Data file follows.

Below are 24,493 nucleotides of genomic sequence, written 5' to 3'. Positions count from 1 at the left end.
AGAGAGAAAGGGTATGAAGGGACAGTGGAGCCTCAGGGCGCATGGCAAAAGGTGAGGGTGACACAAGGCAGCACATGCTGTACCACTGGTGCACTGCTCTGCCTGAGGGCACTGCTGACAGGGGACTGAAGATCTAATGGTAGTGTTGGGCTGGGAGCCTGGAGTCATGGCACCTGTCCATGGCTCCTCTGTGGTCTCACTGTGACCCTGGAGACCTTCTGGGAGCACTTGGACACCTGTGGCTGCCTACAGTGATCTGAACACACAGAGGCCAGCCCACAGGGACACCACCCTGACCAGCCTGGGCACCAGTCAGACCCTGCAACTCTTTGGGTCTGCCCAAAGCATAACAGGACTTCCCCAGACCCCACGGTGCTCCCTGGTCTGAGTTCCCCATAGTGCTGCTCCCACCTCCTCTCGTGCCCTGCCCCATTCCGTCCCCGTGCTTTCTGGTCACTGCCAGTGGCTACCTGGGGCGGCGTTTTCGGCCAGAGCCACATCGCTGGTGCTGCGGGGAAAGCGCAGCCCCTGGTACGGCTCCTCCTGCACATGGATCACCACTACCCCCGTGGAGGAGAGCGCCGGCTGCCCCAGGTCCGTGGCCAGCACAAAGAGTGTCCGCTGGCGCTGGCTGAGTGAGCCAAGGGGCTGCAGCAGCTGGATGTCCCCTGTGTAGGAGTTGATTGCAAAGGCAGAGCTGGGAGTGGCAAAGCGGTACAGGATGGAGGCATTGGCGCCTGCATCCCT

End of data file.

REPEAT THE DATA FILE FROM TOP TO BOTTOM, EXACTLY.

Below are 24,493 nucleotides of genomic sequence, written 5' to 3'. Positions count from 1 at the left end.
AGAGAGAAAGGGTATGAAGGGACAGTGGAGCCTCAGGGCGCATGGCAAAAGGTGAGGGTGACACAAGGCAGCACATGCTGTACCACTGGTGCACTGCTCTGCCTGAGGGCACTGCTGACAGGGGACTGAAGATCTAATGGTAGTGTTGGGCTGGGAGCCTGGAGTCATGGCACCTGTCCATGGCTCCTCTGTGGTCTCACTGTGACCCTGGAGACCTTCTGGGAGCACTTGGACACCTGTGGCTGCCTACAGTGATCTGAACACACAGAGGCCAGCCCACAGGGACACCACCCTGACCAGCCTGGGCACCAGTCAGACCCTGCAACTCTTTGGGTCTGCCCAAAGCATAACAGGACTTCCCCAGACCCCACGGTGCTCCCTGGTCTGAGTTCCCCATAGTGCTGCTCCCACCTCCTCTCGTGCCCTGCCCCATTCCGTCCCCGTGCTTTCTGGTCACTGCCAGTGGCTACCTGGGGCGGCGTTTTCGGCCAGAGCCACATCGCTGGTGCTGCGGGGAAAGCGCAGCCCCTGGTACGGCTCCTCCTGCACATGGATCACCACTACCCCCGTGGAGGAGAGCGCCGGCTGCCCCAGGTCCGTGGCCAGCACAAAGAGTGTCCGCTGGCGCTGGCTGAGTGAGCCAAGGGGCTGCAGCAGCTGGATGTCCCCTGTGTAGGAGTTGATTGCAAAGGCAGAGCTGGGAGTGGCAAAGCGGTACAGGATGGAGGCATTGGCGCCTGCATCCCT